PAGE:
In accordance with another embodiment of the invention, the resilient means defining a transverse convex outer face of the rubber belt, comprise thin. resilient curved metal blades transversely embedded in the rubber belt, and positioned in the neutral plane of the belt to be aligned with every other pair of oppositely disposed rubber bridging portions.

IN THE DRAWINGS WHICH ILLUSTRATE THE INVENTION FIG. 1 is a partial perspective view of the endless track according to the invention;

FIG. 2 is a partial top plan view of the endless track according to the invention;

FIG. 3 is a section taken along line 33 of FIG. 2;

FIG. 4 is a section taken along line 4-4 of FIG. 2;

FIG. 5 is a section view of the track according to the invention when mounted on an unloaded vehicle;

FIG. 6 is a section view of the track according to the invention when mounted on a loaded vehicle.

Referring to the drawings, the endless track according to the invention comprises a traction belt 1 provided with two longitudinal rows 3 and 5 of rectangularly shaped sprockettooth apertures 7. It will be understood that the latter are adapted to receive the teeth 9 (FIG. 6) of the pair of sprocket wheels 11 the latter being provided on the snow vehicle (not shown). The sprocket-tooth apertures 7 are separated by the rubber-bridging portions 13 which are better illustrated in FIG. 4 of the drawings.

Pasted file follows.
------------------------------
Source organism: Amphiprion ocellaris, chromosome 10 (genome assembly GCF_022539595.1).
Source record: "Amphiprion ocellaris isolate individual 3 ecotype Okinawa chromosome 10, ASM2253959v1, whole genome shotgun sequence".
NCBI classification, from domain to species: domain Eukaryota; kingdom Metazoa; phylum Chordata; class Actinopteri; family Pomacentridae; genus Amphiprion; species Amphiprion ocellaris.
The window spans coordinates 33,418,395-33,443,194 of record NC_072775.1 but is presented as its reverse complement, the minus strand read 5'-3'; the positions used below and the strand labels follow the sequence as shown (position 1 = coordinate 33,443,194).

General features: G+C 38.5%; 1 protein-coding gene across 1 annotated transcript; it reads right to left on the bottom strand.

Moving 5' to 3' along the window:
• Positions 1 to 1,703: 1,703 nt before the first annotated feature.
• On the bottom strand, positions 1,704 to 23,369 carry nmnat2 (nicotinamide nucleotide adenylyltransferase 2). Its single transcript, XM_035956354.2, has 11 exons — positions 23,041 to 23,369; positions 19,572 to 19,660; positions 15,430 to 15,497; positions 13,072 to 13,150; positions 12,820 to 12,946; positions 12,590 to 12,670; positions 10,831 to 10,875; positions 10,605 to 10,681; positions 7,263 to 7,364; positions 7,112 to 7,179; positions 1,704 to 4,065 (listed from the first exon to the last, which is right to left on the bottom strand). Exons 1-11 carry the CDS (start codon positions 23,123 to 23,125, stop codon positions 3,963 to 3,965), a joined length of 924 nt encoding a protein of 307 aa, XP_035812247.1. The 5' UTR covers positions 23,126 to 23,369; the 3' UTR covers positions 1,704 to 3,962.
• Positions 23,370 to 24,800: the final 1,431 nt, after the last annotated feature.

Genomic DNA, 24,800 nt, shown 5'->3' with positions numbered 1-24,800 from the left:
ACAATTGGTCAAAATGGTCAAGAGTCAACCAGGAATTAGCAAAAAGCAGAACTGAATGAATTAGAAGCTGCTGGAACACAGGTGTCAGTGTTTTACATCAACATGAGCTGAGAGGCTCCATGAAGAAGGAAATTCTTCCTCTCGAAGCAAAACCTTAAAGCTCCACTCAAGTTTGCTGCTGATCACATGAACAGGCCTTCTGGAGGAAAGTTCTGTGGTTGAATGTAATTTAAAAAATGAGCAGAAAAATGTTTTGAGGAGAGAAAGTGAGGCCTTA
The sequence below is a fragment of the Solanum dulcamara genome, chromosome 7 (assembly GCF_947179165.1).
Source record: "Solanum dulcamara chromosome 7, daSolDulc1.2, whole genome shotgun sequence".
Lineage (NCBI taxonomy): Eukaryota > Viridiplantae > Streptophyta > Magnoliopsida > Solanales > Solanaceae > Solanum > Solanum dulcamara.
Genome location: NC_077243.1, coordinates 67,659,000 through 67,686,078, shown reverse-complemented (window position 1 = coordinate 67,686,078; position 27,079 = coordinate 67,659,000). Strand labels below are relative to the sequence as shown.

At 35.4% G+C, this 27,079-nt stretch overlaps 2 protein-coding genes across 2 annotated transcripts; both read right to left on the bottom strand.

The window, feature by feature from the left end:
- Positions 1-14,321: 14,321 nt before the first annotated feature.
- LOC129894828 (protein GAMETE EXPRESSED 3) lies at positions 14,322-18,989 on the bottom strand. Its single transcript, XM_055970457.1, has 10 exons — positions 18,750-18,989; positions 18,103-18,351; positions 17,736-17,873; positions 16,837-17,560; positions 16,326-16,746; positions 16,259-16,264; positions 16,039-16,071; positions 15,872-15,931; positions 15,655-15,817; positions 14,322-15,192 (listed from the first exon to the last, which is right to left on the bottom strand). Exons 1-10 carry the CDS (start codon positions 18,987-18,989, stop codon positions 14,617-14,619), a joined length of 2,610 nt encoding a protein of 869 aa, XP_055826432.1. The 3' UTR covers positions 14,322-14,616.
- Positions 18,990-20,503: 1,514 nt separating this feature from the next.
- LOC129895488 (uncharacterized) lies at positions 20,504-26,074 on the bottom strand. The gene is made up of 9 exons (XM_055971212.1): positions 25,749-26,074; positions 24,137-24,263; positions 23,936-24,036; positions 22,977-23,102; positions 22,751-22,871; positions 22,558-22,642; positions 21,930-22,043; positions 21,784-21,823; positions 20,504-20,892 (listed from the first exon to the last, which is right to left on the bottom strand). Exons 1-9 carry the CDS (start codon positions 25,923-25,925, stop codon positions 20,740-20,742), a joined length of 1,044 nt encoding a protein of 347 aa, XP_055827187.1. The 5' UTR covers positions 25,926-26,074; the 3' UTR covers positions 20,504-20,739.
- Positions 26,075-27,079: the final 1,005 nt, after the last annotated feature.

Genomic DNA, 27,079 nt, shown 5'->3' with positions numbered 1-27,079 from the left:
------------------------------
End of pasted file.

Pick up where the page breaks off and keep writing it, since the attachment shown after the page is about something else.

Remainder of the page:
As usual, the rubber-bridging portions 13 are protectively covered with the wrapped around metal wear clips 15 of standard construction.

In order to define a transverse convex shape of the outer face of the traction belt 1, there are provided a plurality of thin resilient curved metal blades 17, preferably spring steel blades, which are transversely embedded within the material of the belt 1. It will be realized that the position of the blades l7 within the material of the belt 1 is preferably at the neutral plane of the belt as particularly illustrated in FIG. 3 of the drawings. Furthermore, in the embodiment illustrated in the drawings, there are provided a number of metal blades to be aligned with every other pair of oppositely disposed rubberbridging portions 13. Obviously, the metal blades do not necessarily have to be curved in the manner illustrated in FIG. 3. For example, these blades may be polygonal or they may also be partly curved and partly straight or polygonal.